The Ava Little Tokyo mixed-use apartment complex at Second and Los Angeles has been open since December, and a companion mixed-user at Second and San Pedro is well under construction and slated to open later this year. Together, the two will offer at least 520 units and 33,000 square feet of retail. AvalonBay, Ava's developer, was at one point considering a small grocery store to occupy a portion of the space, but considering a "For Lease" sign is posted in every window, those plans don't seem to be going anywhere anytime soon. And so here's Ava, close to four months since opening, with a grand total of zero occupied storefronts.
One Santa Fe, the first of several planned megacomplexes to open in the Arts District, has faced similar problems, although they're at least moving in the right direction. Leases have been signed—tenants will include Grow, a small, upscale market; Café Gratitude, the upscale vegan restaurant that may or may not be a little culty; and Malin + Goetz, an upscale cosmetics line—but it's already been five months since move-ins began, and none of the spaces are even close to being finished, let alone opened. With more than a thousand new units, a fancy shopping center, and multiple redeveloped warehouses opening in the next few years, the amount of retail space in the formerly industrial Arts District is about explode. If it's taken this long to fill these few spaces, and at a time when One Santa Fe faces no competition for tenants, what happens a couple years down the line, when there's 20,000 vacant square feet on every block between First and Seventh?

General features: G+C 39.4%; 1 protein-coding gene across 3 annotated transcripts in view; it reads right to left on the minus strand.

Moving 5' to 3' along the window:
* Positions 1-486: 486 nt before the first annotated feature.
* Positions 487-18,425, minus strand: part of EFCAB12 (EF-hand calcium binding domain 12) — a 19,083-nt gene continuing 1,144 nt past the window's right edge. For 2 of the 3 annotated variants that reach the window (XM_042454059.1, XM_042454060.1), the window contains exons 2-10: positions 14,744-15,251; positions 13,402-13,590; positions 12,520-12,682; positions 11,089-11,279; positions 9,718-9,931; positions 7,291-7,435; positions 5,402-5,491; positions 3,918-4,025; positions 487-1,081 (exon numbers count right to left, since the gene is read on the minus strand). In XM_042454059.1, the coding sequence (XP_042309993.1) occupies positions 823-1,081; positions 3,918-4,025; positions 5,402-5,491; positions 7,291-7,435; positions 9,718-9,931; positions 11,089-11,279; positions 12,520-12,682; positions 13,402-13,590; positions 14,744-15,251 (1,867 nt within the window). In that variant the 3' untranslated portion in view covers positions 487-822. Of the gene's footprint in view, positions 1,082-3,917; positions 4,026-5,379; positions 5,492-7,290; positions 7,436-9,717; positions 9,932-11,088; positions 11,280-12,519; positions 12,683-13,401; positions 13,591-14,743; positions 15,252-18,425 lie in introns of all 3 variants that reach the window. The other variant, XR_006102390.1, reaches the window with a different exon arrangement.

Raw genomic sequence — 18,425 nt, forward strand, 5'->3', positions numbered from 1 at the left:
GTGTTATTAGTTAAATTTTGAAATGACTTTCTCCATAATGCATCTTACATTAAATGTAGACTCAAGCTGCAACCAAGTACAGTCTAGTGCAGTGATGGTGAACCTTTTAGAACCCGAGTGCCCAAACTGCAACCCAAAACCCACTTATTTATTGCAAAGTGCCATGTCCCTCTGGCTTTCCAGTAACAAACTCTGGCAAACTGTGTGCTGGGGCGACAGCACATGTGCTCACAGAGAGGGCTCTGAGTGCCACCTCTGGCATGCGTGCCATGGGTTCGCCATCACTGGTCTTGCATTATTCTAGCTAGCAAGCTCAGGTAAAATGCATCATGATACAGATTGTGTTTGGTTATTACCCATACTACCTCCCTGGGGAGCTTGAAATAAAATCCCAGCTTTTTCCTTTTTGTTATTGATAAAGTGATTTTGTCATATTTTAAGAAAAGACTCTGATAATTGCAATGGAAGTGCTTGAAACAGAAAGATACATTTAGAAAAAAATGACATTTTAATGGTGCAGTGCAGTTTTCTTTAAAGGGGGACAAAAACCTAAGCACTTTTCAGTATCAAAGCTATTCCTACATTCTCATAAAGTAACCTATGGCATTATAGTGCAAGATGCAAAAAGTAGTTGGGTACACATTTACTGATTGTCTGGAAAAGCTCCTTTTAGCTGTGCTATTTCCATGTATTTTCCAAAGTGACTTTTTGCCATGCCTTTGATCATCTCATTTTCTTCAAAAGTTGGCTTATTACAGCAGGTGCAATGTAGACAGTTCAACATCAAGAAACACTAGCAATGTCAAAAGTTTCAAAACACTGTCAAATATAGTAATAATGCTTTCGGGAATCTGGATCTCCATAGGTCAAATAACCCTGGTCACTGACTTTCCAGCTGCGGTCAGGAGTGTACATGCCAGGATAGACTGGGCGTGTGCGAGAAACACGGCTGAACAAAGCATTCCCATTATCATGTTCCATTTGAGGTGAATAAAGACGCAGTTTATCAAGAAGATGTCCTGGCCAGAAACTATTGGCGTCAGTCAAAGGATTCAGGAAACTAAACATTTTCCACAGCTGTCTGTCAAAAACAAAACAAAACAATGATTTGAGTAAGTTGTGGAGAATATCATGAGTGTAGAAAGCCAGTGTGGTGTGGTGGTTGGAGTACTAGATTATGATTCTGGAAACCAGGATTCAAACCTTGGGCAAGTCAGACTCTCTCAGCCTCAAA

Apartment rents may be sky-high, but these Downtown neighborhoods are still evolving as residential zones. Bars and coffee shops abound, but the basics—grocery stores, convenience stores, dry cleaners, post offices, etc.—are lacking. As has been made abundantly clear, mixed-use developments, generally with a combination of housing and retail, are en vogue at the moment, popping up all across the city. On paper, they make sense: fairly dense, fairly cheap, fairly supplied with amenities. But without retail tenants actually moving in, it all falls apart—residents are still forced to travel (presumably by car) to meet their needs, streets remain unactivated, workarounds are built to keep residents off the street, and potential retailers are scared off for lack of business. It's the Geoff Palmer vicious circle; the retail spaces in his enormous fauxtalian fortresses are rarely occupied.
If they're going to build all this space, developers need to work harder to be sure they can fill it. They should also focus on bringing in the necessities however they can, even if that means dropping rents. It may not be as exciting as the next Café Gratitude or Blue Bottle, but everyone needs a screwdriver at some point. Likewise, residents should be demanding this stuff. There's time to make corrections, but probably not a lot of time. This period of rapid change in Los Angeles can only last so long. —Ian Grant
· Inside Ava Little Tokyo, Where Rents Start at $2,190 a Month [Curbed LA]
· Here Are Floorplans and Pricing For Arts District's One Santa Fe [Curbed LA]
· Mapping the Arts District's Unstoppable Wave of Fancification [Curbed LA]